Asked whether he was inclined to get something done quickly with Marchand (which would mean signing him at the highest point of his career) or waiting, Sweeney was noncommittal but stressed his intentions to keep the player, who would be an unrestricted free agent next July without a new deal.
“I think I’ve been pretty up front that I’d like to be aggressive in trying to identify from what we have, I’ve identified March as a core guy and we want to continue down that path,” Sweeney said. “It always takes two sides to make a deal, and I would envision that he’d like to be part of this organization for what could be arguably his whole career, but Brad has a say in this as well.”
Marchand said in November that his hope would be to stay with the team that drafted him for his whole career.
“When someone has played in one place as long as I have — and I know there’s guys that have been here longer than I have — it would be a dream come true to play here my whole career,” he said. “I understand the game and the business of things, but I think as long as I continue to work hard and hold up my end of the bargain, hopefully I can be here for a while. It is something that crosses my mind. I know that I have a year and a half left on my deal, but it is something I think about and I would obviously love to be here for a long time.”
|Former Lightning general manager lists Bruins among favorites to sign Steven Stamkos||06.27.16 at 3:28 pm ET|
Former Lightning general manager Brian Lawton said on Toronto’s TSN 1050 radio that he considers the Bruins a favorite to sign top unrestricted free agent Steven Stamkos. To watch/hear Lawton’s interview with Naylor & Landsberg, click here.
Stamkos, 26, could very well be made the highest-paid player in the NHL when he inks his next contract, presumably when free agency opens on Friday.
“Right now the top three for me — I still think there’s a very, very big chance that he could end up back in Tampa,” Lawton noted, “but I would say Toronto, Tampa, Boston would be the top three.”
Asked about pursuing Stamkos following the NHL draft on Sunday, Bruins general manager Don Sweeney intimated that he would reach out Stamkos’ agent during the NHL’s current interview period for free agents.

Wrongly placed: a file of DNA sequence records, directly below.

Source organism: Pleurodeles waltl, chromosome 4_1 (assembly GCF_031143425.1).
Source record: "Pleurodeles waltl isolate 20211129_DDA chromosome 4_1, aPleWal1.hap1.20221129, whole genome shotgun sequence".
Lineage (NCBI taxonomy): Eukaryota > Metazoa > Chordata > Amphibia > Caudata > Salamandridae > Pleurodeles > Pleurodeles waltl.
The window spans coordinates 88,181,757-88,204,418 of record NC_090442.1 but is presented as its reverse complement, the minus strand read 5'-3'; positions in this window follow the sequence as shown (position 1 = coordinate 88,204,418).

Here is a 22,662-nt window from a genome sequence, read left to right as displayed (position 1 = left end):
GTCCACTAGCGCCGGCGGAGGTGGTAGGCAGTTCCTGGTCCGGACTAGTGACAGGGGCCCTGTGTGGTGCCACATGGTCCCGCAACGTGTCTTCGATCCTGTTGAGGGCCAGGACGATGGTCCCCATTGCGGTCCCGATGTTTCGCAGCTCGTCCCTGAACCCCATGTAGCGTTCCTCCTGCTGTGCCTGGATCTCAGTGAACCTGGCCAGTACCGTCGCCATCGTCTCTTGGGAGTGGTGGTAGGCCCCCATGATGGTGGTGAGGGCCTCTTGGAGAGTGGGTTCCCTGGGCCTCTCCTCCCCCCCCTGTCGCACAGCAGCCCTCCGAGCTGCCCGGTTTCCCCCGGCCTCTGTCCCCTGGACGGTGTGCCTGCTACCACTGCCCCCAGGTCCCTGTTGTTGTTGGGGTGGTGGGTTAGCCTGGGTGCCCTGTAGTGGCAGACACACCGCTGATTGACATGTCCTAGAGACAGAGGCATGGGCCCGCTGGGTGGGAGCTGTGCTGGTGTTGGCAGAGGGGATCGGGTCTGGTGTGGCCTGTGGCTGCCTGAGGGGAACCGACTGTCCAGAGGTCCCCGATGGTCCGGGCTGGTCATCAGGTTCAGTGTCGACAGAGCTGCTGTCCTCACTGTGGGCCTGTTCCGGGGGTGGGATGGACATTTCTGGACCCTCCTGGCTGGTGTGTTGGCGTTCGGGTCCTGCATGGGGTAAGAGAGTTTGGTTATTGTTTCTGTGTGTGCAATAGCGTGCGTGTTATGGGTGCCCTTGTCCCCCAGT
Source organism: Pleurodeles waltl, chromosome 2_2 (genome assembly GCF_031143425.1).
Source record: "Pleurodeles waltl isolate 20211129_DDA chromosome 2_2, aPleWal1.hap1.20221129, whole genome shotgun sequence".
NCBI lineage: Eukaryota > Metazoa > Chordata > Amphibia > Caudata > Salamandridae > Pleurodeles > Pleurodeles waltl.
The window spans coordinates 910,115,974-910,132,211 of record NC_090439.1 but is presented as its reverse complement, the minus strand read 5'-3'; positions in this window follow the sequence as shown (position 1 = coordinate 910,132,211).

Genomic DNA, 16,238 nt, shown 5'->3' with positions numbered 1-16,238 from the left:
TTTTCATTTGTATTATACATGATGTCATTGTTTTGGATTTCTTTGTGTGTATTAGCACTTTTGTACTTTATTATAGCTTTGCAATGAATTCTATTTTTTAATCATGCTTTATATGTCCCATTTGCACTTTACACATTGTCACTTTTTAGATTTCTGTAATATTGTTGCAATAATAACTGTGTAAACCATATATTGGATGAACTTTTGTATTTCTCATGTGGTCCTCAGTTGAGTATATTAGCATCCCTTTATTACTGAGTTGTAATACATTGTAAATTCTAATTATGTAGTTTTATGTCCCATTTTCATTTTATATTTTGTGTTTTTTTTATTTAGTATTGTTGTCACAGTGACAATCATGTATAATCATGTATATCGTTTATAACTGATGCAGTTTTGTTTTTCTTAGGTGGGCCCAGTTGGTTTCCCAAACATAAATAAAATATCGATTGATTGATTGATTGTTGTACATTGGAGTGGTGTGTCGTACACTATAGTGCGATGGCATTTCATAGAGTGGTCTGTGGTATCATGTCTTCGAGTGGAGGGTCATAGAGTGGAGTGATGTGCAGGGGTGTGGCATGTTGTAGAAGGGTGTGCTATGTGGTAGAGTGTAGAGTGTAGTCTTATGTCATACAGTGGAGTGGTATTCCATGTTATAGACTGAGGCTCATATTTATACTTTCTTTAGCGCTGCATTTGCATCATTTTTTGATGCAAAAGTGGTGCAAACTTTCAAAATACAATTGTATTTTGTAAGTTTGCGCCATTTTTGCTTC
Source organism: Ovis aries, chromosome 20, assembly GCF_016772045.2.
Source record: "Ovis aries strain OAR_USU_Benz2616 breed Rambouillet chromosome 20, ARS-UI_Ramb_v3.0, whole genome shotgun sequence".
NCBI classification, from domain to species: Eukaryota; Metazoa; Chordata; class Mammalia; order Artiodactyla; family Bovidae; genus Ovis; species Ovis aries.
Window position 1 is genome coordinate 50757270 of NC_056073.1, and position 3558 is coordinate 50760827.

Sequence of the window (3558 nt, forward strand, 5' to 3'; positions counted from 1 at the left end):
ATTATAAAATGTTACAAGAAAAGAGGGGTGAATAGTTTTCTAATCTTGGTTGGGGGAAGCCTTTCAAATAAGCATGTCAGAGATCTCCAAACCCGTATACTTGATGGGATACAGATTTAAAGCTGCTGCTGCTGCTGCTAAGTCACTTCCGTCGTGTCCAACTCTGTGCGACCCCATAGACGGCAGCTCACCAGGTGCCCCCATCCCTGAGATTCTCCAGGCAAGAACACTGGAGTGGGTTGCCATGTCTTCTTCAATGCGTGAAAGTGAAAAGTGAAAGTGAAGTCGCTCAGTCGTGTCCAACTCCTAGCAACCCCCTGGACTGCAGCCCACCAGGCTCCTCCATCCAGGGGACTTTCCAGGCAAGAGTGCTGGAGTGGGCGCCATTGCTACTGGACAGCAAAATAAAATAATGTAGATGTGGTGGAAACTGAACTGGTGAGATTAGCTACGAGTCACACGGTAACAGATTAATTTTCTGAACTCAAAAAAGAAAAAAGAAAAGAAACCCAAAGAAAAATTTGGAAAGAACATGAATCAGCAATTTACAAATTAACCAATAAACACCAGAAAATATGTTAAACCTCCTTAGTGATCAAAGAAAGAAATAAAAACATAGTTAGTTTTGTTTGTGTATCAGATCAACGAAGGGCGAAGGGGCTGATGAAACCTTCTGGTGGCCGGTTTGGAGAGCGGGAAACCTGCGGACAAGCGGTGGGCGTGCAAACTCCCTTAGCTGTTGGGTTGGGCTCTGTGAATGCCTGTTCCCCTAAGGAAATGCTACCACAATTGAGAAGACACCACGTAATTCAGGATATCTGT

“We will take the temperature of whoever will help our hockey club,” Sweeney said. “If it lines up, that’s what we’d like to do. We obviously have flexibility for any particular player that we would like to go after. There’s a lot of coveted ones in the market, so we’ll make all the calls. Absolutely all the calls.”
Potentially working in the Bruins’ favor could be his relationship with coach Claude Julien, whom the B’s retained after missing the playoffs for a second straight year. Stamkos and Julien think very highly of one another, with Julien notably visiting Stamkos in the hospital when the player suffered a broken tibia in a game against the Bruins in 2013.
“I had him at the Olympic Camp and I got to know Steve the person,” Julien said after visiting Stamkos. “When you look at what he is in the league and what he’s accomplished, to have that happen to him I thought it was just important to go by and see how he was doing. It was as simple as that.
“He’s one of those players that people from all the different cities come up to watch and play and he’s one of the reasons we fill buildings and you hate to see that, from anybody’s point of view, to see a guy like that get injured that way,” Julien added.
Lawton said that the Maple Leafs would present an attractive destination for the Markham, Ontario native and that Stamkos would be able to handle the attention that would come with playing in such a market.
Tampa’s reported offer for its captain carried a cap hit of $8.5 million, a far cry from the $10.5 million annually that Patrick Kane and Jonathan Toews make in Chicago.
“I don’t think that it’s just about money at all for Steven Stamkos,” Lawton said. “I think it’s important — I think that offering him, if it were in fact true, $8.5 million [per year] is — like I said, it’s not about money — but I think in some ways that’s probably a little insulting to Steven.”
The No. 1 overall pick in the 2008 draft, Stamkos has had three seasons of at least 90 points and has scored 40 goals three times in his NHL career. Since 2009-10 — his second season in the league — Stamkos’ 516 points rank fourth in the NHL behind Alexander Ovechkin, Sidney Crosby and Kane.
|Teams wanted both first-round picks, David Pastrnak from Bruins for defensemen||06.24.16 at 11:50 pm ET|
BUFFALO — Don Sweeney established a year ago that he feels a good young defenseman is worth a mid-first-round pick and a couple of seconds. A year later, teams told him his read on the market was wrong.
With a number of defensemen potentially on the trade market (Kevin Shattenkirk and Cam Fowler among them), Sweeney said that teams demanded the Bruins give up all of their draft capital in Friday’s first round and then some.
“In all honesty, it would have taken both first rounders and then some in order to move [for a defenseman],” he said. “The acquisition cost was high. I’ve said all along that we want to continue to improve our hockey club in whatever we have to do, but those [situations] are not unlike last year, where it would have taken all three first-rounders. There’s a balancing act there.”